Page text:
In a town buried in the jungles of Grenada, there stands a small cocoa production facility. Inside, Mott Green tinkers with equipment in a frenetic way that recalls the image of a mad scientist bringing some creation to life. However, what Green brings to life is cocoa. In Kum-Kum Bhavnani’s understated documentary Nothing Like Chocolate, central issues of economic disparity and the use of slave labor in the cocoa trade occasionally drift into the light. However, the soul of the film rests in the village of Hermitage and the man responsible for the grassroots creation of the Grenada Chocolate Company. Green brews cocoa beans in water as if it were coffee, he visits new prospective farmers out in the jungle to assure the land is free of chemicals, and he sells chocolate bon bons at a shop in town. He even picks up his coworker’s son from school on a daily basis and teaches the boy how to drive. In effect, this is a man who has completely immersed himself in another world in pursuit of a dream: to build something honest and organic around his love for chocolate.
The film begins with a voice over that feels a bit like an informative commercial, but soon finds its footing with intimate character studies of Mott Green and the cocoa farmers of Grenada. Immediately, you get a sense of Green’s daily routine, and how satisfying his work is to him. Meanwhile, the surrounding environment evokes a simpler era free of the burden of excess technology, where people feel a bond with the land. The tradeoff for this bond, however, is a lack of economic stability. It would be easy to romanticize the lives portrayed on film without acknowledging the hardships that go with them, and the people of Grenada truly are warm and positive throughout their interviews. Still, one cannot ignore the oddity of seeing people struggle to get by in a land that flourishes, in which brilliant green vegetation encroaches on every frame. The film does not linger on issues of poverty, but highlights how Green’s company helps to provide the town its economic lifeblood. Gradually, the viewer begins to understand a delicate ecosystem in Hermitage maintained in part by Green’s entrepreneurial spirit.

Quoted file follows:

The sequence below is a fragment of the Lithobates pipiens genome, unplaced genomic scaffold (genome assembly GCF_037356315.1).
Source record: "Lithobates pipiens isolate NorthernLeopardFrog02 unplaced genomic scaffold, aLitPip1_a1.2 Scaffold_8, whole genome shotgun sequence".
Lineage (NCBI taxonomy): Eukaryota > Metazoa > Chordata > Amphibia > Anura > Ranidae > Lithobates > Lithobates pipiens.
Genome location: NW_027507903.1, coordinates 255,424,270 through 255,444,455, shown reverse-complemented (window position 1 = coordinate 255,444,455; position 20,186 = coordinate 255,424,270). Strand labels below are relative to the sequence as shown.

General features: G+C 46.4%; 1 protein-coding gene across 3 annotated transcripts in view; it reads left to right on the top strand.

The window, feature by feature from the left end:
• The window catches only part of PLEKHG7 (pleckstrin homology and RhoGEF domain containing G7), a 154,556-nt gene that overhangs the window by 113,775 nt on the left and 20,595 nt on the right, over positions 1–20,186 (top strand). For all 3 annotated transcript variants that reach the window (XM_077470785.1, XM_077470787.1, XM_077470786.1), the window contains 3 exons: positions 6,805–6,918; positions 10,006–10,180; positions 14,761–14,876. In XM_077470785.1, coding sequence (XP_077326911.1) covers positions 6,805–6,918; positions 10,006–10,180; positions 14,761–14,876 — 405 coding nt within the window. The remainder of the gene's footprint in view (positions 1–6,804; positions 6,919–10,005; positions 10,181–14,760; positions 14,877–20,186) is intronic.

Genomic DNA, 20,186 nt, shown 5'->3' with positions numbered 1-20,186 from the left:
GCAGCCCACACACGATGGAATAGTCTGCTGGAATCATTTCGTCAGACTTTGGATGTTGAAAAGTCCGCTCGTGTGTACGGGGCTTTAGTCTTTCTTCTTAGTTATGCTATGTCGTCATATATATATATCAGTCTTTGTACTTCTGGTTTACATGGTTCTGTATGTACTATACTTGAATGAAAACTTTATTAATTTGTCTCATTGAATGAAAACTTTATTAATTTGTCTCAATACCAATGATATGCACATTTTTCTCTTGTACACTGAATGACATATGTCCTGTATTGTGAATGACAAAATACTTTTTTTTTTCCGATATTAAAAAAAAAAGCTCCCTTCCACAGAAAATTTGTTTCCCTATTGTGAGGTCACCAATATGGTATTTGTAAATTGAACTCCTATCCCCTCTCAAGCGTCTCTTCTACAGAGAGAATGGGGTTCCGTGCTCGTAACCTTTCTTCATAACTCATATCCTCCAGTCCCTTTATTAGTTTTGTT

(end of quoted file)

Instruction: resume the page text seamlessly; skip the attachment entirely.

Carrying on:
If this account was all the film had to offer, it could not justify its length. But the longer the viewer stays with the film, the more they learn of Green. While he loves his company, Green has poured his soul into keeping it afloat and long hours keep him from forming lasting relationships outside of work. He mourns the death of his business partner, and admits he does not believe in an afterlife. He also admits to feeling affection for a woman he works with, but does not believe he will ever act on those feelings. The positive impact of his company on the town cannot be denied, and Green revels in showing children the inner workings of his factory and hiring new cocoa farmers. He is alone in a foreign country, and feels that isolation, yet also enjoys being in his element. Simply told, he has given his life to a simple and beautiful ideal, and while the ideal lives he has allowed himself to become a shadow.
The film’s brief research into slave labor and the practices of other chocolate companies helps to accentuate the importance of the Grenada Chocolate Company. Most importantly, expert interviews detail how cocoa farmers in the Ivory Coast have trafficked children from neighboring countries to work against their will. This is a practice that still lives today, though the extent of which remains unknown. However, in a surprising move several chocolate company executives go on camera in Nothing Like Chocolate, stating that the price of cocoa beans far outweighs any concerns about child slavery. These are people who can admit that the idea of slavery itself is abhorrent, but seem to say that a business’ need necessarily divorces the product of its meaning. At the end of the day, the cocoa beans become a financial statistic and a wall is placed between the companies and any wrong doing on behalf of the farmers.
In contrast, Mott Green’s company removes the barrier between the harvest and the production of chocolate. As a result, Green can watch over a chocolate bar being made from beginning to finish. True, this may not sound like much, but the barrier between industry and product is what makes it possible for companies to drench food in chemicals so it keeps longer. The barrier makes it possible for companies to ignore the injustice of child labor for the convenience of price. This barrier, this self-induced separation between spheres of business hailing back to the industrial age, turns a product into an abstraction, just a number on a ledger. By focusing on creating something pure and organic, and seeing it through to completion, Green has attempted in his own small way to offer something positive to the world.
Jacob Mertens is a Film International ‘In the Field’ writer.